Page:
Spotlight On … the Vision of Mary.

Spotlight On … the Vision of Mary.

Written by Victoria Green.

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It was a few months ago now when our curator Philip Warner gave an interview to BBC Radio Northampton’s Heather Wilson and a local imam about some of our most important religious artefacts. One of the items discussed was a book from Ethiopia described as the ‘Vision of Mary’ and complete with a leather carrycase. As reading Amharic isn’t one of my talents, I was unable to confirm the contents of the book.

What fascinated me most were the hand-drawings on the blank pages, images of a face and what seemed to be doodles. You can even see the tiny holes and impressions of where the page was scored to provide straight lines to write upon. This level of personalisation made me realise the significance of this book, not only culturally but individually too.

Originally there was the suggestion that the book may have links to voodoo and could have been used in ‘illicit practices’. I don’t know whether this was because of the potential relationship with Arabic and Coptic traditions, or because of the doodles and edits within the text. Admittedly, this is why I first picked up the book as my next research project. I was drawn in by the possibility of a morbid artefact but, in reality, it seems to be the real deal. Not a glamorised dark magic spell-book, but a personal manuscript used by a monk for worship and prayer.

The accession record describes it as a ‘Manuscript of the ‘Vision of Mary’ written in Amharic, in black and red, bound with wooden boards in its satchel of gazelle skin. Ethiopian, possibly 18th Century.’

From my own precursory research, I found that the Vision of Mary is generally used as a teaching text. Typically, in the Vision of Mary, the Virgin visits ‘the abode of the righteous and the place of punishment of the wicked’, and here the Lord explains to her why some souls suffer one kind of punishment and some another. The text itself has interesting links to Arabic and Coptic legends, with some of the narrative being absorbed into Ethiopic from these traditions. The description of Hell, for example, usually mimics Ancient Egyptian works.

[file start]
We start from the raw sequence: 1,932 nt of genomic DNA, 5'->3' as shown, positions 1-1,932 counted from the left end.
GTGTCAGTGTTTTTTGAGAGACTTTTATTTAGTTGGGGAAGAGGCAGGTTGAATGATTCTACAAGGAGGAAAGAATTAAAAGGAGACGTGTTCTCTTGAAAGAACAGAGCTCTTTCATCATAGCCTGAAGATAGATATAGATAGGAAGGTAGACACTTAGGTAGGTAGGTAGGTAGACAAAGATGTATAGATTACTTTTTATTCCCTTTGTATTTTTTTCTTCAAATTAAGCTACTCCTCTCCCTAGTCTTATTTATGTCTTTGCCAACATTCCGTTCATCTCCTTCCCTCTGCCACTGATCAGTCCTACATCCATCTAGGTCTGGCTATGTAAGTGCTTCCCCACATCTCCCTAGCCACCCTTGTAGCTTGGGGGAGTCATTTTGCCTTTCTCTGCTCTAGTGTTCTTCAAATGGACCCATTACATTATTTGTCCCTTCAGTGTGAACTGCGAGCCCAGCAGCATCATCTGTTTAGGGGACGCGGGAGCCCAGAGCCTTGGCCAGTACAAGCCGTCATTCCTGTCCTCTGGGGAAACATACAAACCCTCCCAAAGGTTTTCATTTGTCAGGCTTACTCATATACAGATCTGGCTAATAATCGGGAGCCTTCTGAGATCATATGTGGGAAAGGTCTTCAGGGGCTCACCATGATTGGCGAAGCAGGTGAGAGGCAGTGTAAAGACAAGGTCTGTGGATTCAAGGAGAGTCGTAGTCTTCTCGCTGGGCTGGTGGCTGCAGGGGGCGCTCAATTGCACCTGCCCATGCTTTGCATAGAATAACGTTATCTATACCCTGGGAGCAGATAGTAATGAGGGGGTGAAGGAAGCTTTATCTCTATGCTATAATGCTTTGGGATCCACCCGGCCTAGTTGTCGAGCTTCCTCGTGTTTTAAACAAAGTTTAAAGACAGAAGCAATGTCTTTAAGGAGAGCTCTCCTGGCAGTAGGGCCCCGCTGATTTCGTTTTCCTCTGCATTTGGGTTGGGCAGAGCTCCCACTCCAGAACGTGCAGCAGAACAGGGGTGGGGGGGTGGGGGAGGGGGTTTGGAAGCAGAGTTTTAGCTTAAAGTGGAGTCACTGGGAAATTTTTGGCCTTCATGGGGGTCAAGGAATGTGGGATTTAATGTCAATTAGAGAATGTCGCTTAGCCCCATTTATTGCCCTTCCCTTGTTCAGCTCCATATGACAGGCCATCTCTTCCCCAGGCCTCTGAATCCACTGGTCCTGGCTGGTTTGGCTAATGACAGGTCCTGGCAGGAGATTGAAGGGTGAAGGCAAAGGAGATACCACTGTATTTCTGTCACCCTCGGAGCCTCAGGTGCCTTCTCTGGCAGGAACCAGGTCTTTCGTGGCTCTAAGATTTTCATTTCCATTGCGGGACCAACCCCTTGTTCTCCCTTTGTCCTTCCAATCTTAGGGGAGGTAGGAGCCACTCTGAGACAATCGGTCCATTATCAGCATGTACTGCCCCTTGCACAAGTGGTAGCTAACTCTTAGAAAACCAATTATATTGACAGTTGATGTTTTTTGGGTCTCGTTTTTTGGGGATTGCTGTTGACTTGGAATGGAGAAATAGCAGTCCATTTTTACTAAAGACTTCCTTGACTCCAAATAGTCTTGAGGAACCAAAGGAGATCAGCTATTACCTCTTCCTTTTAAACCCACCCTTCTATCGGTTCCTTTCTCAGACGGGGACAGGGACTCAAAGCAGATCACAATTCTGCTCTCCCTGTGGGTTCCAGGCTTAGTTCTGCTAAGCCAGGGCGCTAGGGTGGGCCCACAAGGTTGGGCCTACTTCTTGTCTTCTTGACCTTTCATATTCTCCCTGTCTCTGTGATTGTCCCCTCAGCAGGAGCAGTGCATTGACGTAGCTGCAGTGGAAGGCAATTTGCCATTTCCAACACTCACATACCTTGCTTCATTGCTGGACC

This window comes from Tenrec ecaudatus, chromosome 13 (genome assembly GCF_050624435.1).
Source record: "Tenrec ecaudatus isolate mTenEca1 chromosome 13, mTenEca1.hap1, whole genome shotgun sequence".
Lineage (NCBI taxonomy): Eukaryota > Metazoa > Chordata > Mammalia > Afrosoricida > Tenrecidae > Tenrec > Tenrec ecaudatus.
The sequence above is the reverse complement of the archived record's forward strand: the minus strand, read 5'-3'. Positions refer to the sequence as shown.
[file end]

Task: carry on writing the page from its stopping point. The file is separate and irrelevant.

The mystery of this little book had peaked my interest enough for me to reach out to an expert at SOAS, University of London to learn more. With this help, I discovered that the book was written in a mixture of Amharic (the national language of Ethiopia) and Ge’ez (the classical lingua franca). The handwriting and size of the book itself is fairly standard, and hints to personal usage by a member of the laity. Evidence from the Hon. R. H. Curzon’s ‘Visits to the monasteries of the Levant’ (1849) supports this. He notes that monks from an Abyssinian monastery carried their manuscripts in a ‘cartridge box of thick brown leather’ suspended from a shoulder strap.

The text also begins in Ge’ez, reading ‘Let us begin, with the help of God, to write the vision of our Lady Mary, for ever and ever Amen’. This use of Ge’ez is now mainly confined to scholar monks and contemporary studies by devout laity; the classical language of Ethiopia is very much tied to the church.

According to my SOAS source, what we are really looking at here is a ‘pseudepigraph’; a piece written by an author other than the person claimed to have authored it in the text itself. We will probably never know the true story behind this copy of the ‘Vision of Mary’ but it is certainly a common thing to see sections of the Bible alongside other texts produced in books, and kept for personal use.

Thus ends the mystery of the Vision of Mary for now! The museum currently has friends at Boston University and beyond that are planning to translate the text in its entirety. Perhaps then the full history of our little mystery book will be revealed.

This book is just one example of the countless treasures in the National Leather Collection! To learn more about the collection, visit our homepage. All support is greatly appreciated, so please visit our support page to find out how you can get involved.

We are trying to raise £5,000 on JustGiving to open our museum to the public. To read more about our fundraising campaign, please visit our page here.